The universe has a high (but not infinite) Sleep Number

As everyone knows, this was a momentous week in the history of science.  And I don’t need to tell you why: the STOC and CCC accepted paper lists finally came out.

Haha, kidding!  I meant, we learned this week that gravitational waves were directly detected for the first time, a hundred years after Einstein first predicted them (he then reneged on the prediction, then reinstated it, then reneged again, then reinstated it a second time—see Daniel Kennefick’s article for some of the fascinating story).

By now, we all know some of the basic parameters here: a merger of two black holes, ~1.3 billion light-years away, weighing ~36 and ~29 solar masses respectively, which (when they merged) gave off 3 solar masses’ worth of energy in the form of gravitational waves—in those brief 0.2 seconds, radiating more watts of power than all the stars in the observable universe combined.  By the time the waves reached earth, they were only stretching and compressing space by 1 part in 4×1021—thus, changing the lengths of the 4-kilometer arms of LIGO by 10-18 meters (1/1000 the diameter of a proton).  But this was detected, in possibly the highest-precision measurement ever made.

As I read the historic news, there’s one question that kept gnawing at me: how close would you need to have been to the merging black holes before you could, you know, feel the distortion of space?  I made a guess, assuming the strength of gravitational waves fell off with distance as 1/r2.  Then I checked Wikipedia and learned that the strength falls off only as 1/r, which completely changes the situation, and implies that the answer to my question is: you’d need to be very close.  Even if you were only as far from the black-hole cataclysm as the earth is from the sun, I get that you’d be stretched and squished by a mere ~50 nanometers (this interview with Jennifer Ouellette and Amber Stuver says 165 nanometers, but as a theoretical computer scientist, I try not to sweat factors of 3).  Even if you were 3000 miles from the black holes—New-York/LA distance—I get that the gravitational waves would only stretch and squish you by around a millimeter.  Would you feel that?  Not sure.  At 300 miles, it would be maybe a centimeter—though presumably the linearized approximation is breaking down by that point.  (See also this Physics StackExchange answer, which reaches similar conclusions, though again off from mine by factors of 3 or 4.)  Now, the black holes themselves were orbiting about 200 miles from each other before they merged.  So, the distance at which you could safely feel their gravitational waves, isn’t too far from the distance at which they’d rip you to shreds and swallow you!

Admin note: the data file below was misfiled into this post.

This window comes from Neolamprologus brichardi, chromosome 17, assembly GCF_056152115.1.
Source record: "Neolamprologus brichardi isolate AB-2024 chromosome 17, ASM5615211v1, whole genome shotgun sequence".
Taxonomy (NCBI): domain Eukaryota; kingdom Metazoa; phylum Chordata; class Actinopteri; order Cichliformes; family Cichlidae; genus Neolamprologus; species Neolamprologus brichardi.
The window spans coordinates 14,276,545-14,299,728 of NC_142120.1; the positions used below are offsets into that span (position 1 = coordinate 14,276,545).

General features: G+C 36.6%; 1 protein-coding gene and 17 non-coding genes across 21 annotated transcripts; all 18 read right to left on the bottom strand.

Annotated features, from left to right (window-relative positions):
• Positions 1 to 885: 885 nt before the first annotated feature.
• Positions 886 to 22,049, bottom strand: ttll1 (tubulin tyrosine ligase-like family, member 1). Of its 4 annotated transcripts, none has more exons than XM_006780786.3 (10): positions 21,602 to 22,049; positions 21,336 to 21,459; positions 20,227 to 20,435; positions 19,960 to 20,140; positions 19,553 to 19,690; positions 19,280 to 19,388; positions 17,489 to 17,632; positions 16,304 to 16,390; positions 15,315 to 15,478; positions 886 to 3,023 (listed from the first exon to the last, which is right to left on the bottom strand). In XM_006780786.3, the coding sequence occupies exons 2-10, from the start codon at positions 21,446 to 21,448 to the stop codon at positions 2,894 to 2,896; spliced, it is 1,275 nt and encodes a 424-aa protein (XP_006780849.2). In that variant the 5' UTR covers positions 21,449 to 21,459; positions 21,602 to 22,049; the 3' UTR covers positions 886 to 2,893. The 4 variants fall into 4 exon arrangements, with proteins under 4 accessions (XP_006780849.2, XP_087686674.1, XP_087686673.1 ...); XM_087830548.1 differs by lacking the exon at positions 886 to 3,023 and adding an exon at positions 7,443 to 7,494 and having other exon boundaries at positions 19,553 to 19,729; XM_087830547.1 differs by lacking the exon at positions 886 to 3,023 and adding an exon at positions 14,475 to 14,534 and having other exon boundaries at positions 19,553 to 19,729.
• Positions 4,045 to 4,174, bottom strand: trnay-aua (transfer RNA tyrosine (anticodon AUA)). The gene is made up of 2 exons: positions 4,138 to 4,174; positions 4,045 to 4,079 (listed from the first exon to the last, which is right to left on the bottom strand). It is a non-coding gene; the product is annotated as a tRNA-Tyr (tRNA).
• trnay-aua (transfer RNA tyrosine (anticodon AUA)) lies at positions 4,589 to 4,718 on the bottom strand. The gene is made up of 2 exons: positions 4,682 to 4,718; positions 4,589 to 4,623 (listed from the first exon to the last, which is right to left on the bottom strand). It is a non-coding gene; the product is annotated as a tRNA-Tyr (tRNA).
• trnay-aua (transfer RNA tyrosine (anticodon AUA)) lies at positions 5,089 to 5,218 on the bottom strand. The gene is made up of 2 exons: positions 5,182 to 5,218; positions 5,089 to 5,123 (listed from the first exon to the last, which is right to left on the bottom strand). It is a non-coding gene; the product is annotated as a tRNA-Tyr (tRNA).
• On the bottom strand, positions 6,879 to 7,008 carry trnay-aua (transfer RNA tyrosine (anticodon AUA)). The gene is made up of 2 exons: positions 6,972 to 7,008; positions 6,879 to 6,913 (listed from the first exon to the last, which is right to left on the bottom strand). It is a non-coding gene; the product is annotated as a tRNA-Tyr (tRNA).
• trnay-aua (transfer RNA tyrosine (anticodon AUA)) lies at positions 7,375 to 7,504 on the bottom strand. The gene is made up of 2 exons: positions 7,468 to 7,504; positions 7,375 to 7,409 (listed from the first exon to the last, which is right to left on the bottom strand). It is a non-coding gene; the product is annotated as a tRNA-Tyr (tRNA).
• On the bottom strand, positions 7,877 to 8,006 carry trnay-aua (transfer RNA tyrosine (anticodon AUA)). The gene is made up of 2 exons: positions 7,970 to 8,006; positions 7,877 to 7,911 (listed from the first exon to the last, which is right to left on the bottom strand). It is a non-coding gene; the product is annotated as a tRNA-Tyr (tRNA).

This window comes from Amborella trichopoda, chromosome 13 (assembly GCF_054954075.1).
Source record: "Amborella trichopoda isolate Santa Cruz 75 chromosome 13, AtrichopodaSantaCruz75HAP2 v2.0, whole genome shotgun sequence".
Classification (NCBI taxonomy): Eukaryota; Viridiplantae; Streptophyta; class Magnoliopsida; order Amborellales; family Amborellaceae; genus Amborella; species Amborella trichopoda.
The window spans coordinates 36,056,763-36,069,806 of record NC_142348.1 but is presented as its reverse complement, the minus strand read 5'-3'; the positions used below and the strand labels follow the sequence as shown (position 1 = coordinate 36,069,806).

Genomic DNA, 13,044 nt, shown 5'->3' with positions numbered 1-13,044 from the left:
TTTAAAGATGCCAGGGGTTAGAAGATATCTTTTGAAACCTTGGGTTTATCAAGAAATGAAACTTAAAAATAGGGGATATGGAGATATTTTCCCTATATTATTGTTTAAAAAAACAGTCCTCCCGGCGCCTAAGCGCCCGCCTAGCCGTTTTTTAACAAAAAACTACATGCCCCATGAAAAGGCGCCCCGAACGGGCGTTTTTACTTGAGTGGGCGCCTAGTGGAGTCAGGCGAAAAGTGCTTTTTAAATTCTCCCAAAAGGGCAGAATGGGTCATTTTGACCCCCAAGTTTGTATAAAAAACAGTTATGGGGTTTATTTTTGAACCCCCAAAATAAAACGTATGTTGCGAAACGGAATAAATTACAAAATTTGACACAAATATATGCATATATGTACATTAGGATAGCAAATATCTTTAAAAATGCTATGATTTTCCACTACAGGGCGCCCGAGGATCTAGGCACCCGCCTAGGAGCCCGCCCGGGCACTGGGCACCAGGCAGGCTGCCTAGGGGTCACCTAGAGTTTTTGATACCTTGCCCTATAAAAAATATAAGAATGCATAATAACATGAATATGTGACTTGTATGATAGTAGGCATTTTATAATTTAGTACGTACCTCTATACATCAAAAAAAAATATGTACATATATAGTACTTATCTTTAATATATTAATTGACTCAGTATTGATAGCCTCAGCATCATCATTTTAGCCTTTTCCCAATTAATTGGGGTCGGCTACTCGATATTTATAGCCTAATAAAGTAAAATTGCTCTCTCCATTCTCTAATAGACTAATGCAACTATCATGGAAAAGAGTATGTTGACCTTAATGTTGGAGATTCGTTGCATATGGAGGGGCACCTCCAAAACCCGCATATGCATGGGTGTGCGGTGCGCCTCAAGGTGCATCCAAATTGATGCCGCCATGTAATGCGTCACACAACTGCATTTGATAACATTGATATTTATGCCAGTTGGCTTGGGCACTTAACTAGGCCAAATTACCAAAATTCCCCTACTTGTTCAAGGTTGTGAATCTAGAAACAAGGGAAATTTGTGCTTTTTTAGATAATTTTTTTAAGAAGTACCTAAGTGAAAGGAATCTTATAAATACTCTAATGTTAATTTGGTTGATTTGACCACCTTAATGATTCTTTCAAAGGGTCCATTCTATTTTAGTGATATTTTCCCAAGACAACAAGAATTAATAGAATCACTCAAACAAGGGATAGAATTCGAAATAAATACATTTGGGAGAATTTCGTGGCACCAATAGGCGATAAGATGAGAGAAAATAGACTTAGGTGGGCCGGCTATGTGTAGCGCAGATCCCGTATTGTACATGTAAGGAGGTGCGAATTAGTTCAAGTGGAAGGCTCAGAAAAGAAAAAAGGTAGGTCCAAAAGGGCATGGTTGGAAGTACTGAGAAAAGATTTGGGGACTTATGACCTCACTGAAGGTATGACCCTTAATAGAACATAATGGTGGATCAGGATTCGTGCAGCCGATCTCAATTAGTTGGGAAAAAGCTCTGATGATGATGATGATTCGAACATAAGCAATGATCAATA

In summary, to stretch and squeeze spacetime by just a few hundred nanometers per meter, along the surface of a sphere whose radius equals our orbit around the sun, requires more watts of power than all the stars in the observable universe give off as starlight.  People often say that the message of general relativity is that matter bends spacetime “as if it were a mattress.”  But they should add that the reason it took so long for humans to notice this, is that it’s a really friggin’ firm mattress, one that you need to bounce up and down on unbelievably hard before it quivers, and would probably never want to sleep on.

As if I needed to say it, this post is an invitation for experts to correct whatever I got wrong.  Public humiliation, I’ve found, is a very fast and effective way to learn an unfamiliar field.

131 Responses to “The universe has a high (but not infinite) Sleep Number”

  1. Moshe Says:

    Really, really insignificant correction: in the physics lingo (which does not necessarily constrain you) gravity waves are waves in some medium due to gravity, whereas what was discovered for the first time this week is gravitational waves.

  2. Patrick Says:

    Perhaps it should read: “Matter bends spacetime as a hydrogen bomb bends a block of diamond at ground zero”